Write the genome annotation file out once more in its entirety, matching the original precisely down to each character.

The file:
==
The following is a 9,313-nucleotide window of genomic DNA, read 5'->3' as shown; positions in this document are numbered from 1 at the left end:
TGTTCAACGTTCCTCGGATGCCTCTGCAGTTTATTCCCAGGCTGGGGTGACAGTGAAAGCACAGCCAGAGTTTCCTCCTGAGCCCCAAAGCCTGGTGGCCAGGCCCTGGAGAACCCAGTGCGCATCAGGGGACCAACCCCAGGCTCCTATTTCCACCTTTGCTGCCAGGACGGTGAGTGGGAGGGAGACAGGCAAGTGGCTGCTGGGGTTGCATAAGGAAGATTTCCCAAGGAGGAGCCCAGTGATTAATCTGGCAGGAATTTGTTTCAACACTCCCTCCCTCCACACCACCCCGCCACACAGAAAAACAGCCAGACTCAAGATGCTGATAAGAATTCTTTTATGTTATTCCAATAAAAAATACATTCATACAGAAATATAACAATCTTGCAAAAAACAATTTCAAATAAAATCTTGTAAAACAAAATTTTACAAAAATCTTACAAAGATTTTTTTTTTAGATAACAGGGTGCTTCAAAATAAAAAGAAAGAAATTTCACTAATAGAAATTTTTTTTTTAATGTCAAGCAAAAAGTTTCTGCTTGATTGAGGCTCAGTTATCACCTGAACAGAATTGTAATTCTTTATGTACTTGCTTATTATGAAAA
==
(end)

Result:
The following is a 9,313-nucleotide window of genomic DNA, read 5'->3' as shown; positions in this document are numbered from 1 at the left end:
TGTTCAACGTTCCTCGGATGCCTCTGCAGTTTATTCCCAGGCTGGGGTGACAGTGAAAGCACAGCCAGAGTTTCCTCCTGAGCCCCAAAGCCTGGTGGCCAGGCCCTGGAGAACCCAGTGCGCATCAGGGGACCAACCCCAGGCTCCTATTTCCACCTTTGCTGCCAGGACGGTGAGTGGGAGGGAGACAGGCAAGTGGCTGCTGGGGTTGCATAAGGAAGATTTCCCAAGGAGGAGCCCAGTGATTAATCTGGCAGGAATTTGTTTCAACACTCCCTCCCTCCACACCACCCCGCCACACAGAAAAACAGCCAGACTCAAGATGCTGATAAGAATTCTTTTATGTTATTCCAATAAAAAATACATTCATACAGAAATATAACAATCTTGCAAAAAACAATTTCAAATAAAATCTTGTAAAACAAAATTTTACAAAAATCTTACAAAGATTTTTTTTTTAGATAACAGGGTGCTTCAAAATAAAAAGAAAGAAATTTCACTAATAGAAATTTTTTTTTTAATGTCAAGCAAAAAGTTTCTGCTTGATTGAGGCTCAGTTATCACCTGAACAGAATTGTAATTCTTTATGTACTTGCTTATTATGAAAA